CCTV has an app. Streams some clips and shows.

I'm also looking forward to a pleco app.

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Prodigal Son

Qingwen is the best chinese dictionary I've used (I tried them all, as of a few months ago). I use it every day to look up and save words into word lists. The only feature I'm really waiting for is the ability to flip through words in a word list in flash card fashion.

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HSC

Hi everyone. I was "talking" to Roddy some time back and he said I should mention iCED here. I see that oriada2003 has already referenced it (thanks!), but I though I'd just give some more details.

While some of you might be looking for an inexpensive option, in the range of free to $4.99, I know that there are some very serious students of Chinese that visit these forums. I am the developer of iCED and chose the ABC Comprehensive Dictionary for the Pro edition because it was one I had used for years and found it to be very good. It is currently selling for $29.99 which might seem expensive to some of you but is still well under the retail cost of the dictionary. The list price of the dictionary is US $67 and amazon.com currently has it for $47.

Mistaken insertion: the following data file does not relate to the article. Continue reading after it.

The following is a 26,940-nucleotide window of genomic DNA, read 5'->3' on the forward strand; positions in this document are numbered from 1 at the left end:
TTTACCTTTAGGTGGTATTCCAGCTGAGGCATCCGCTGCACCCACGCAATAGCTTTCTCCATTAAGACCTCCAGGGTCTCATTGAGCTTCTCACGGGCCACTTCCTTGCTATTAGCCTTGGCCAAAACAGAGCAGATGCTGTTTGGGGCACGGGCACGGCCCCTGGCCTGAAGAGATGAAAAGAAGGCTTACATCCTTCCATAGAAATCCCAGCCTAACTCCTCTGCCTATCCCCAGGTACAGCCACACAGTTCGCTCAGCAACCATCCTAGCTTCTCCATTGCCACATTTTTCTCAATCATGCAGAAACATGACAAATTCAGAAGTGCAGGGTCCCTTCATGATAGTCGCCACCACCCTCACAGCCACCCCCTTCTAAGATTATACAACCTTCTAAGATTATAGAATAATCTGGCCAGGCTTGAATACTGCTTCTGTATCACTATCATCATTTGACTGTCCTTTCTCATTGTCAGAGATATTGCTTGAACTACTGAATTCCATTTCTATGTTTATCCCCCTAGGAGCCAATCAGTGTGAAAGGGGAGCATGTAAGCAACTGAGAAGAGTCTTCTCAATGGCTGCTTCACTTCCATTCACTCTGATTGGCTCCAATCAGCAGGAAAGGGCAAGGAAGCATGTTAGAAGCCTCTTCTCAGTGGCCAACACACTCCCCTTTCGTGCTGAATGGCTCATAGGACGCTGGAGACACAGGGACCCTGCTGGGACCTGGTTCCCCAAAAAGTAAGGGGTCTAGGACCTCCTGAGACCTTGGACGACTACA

For some comparison, Wenlin bundles the ABC Comprehensive with their character dictionary and audio for US $199. PlecoDict sells the same dictionary for US $60.

As iCED has been a work in progress, I decided to keep the cost down for the moment. However, version 2.0 will be release in the near future. As the software is maturing and I feel that customers are getting a better and better product, the cost of the dictionaries will be increased closer to the market value. So, if you have been thinking of purchasing, I advise you to do so before version 2.0, as the upgrade for existing customers will be free.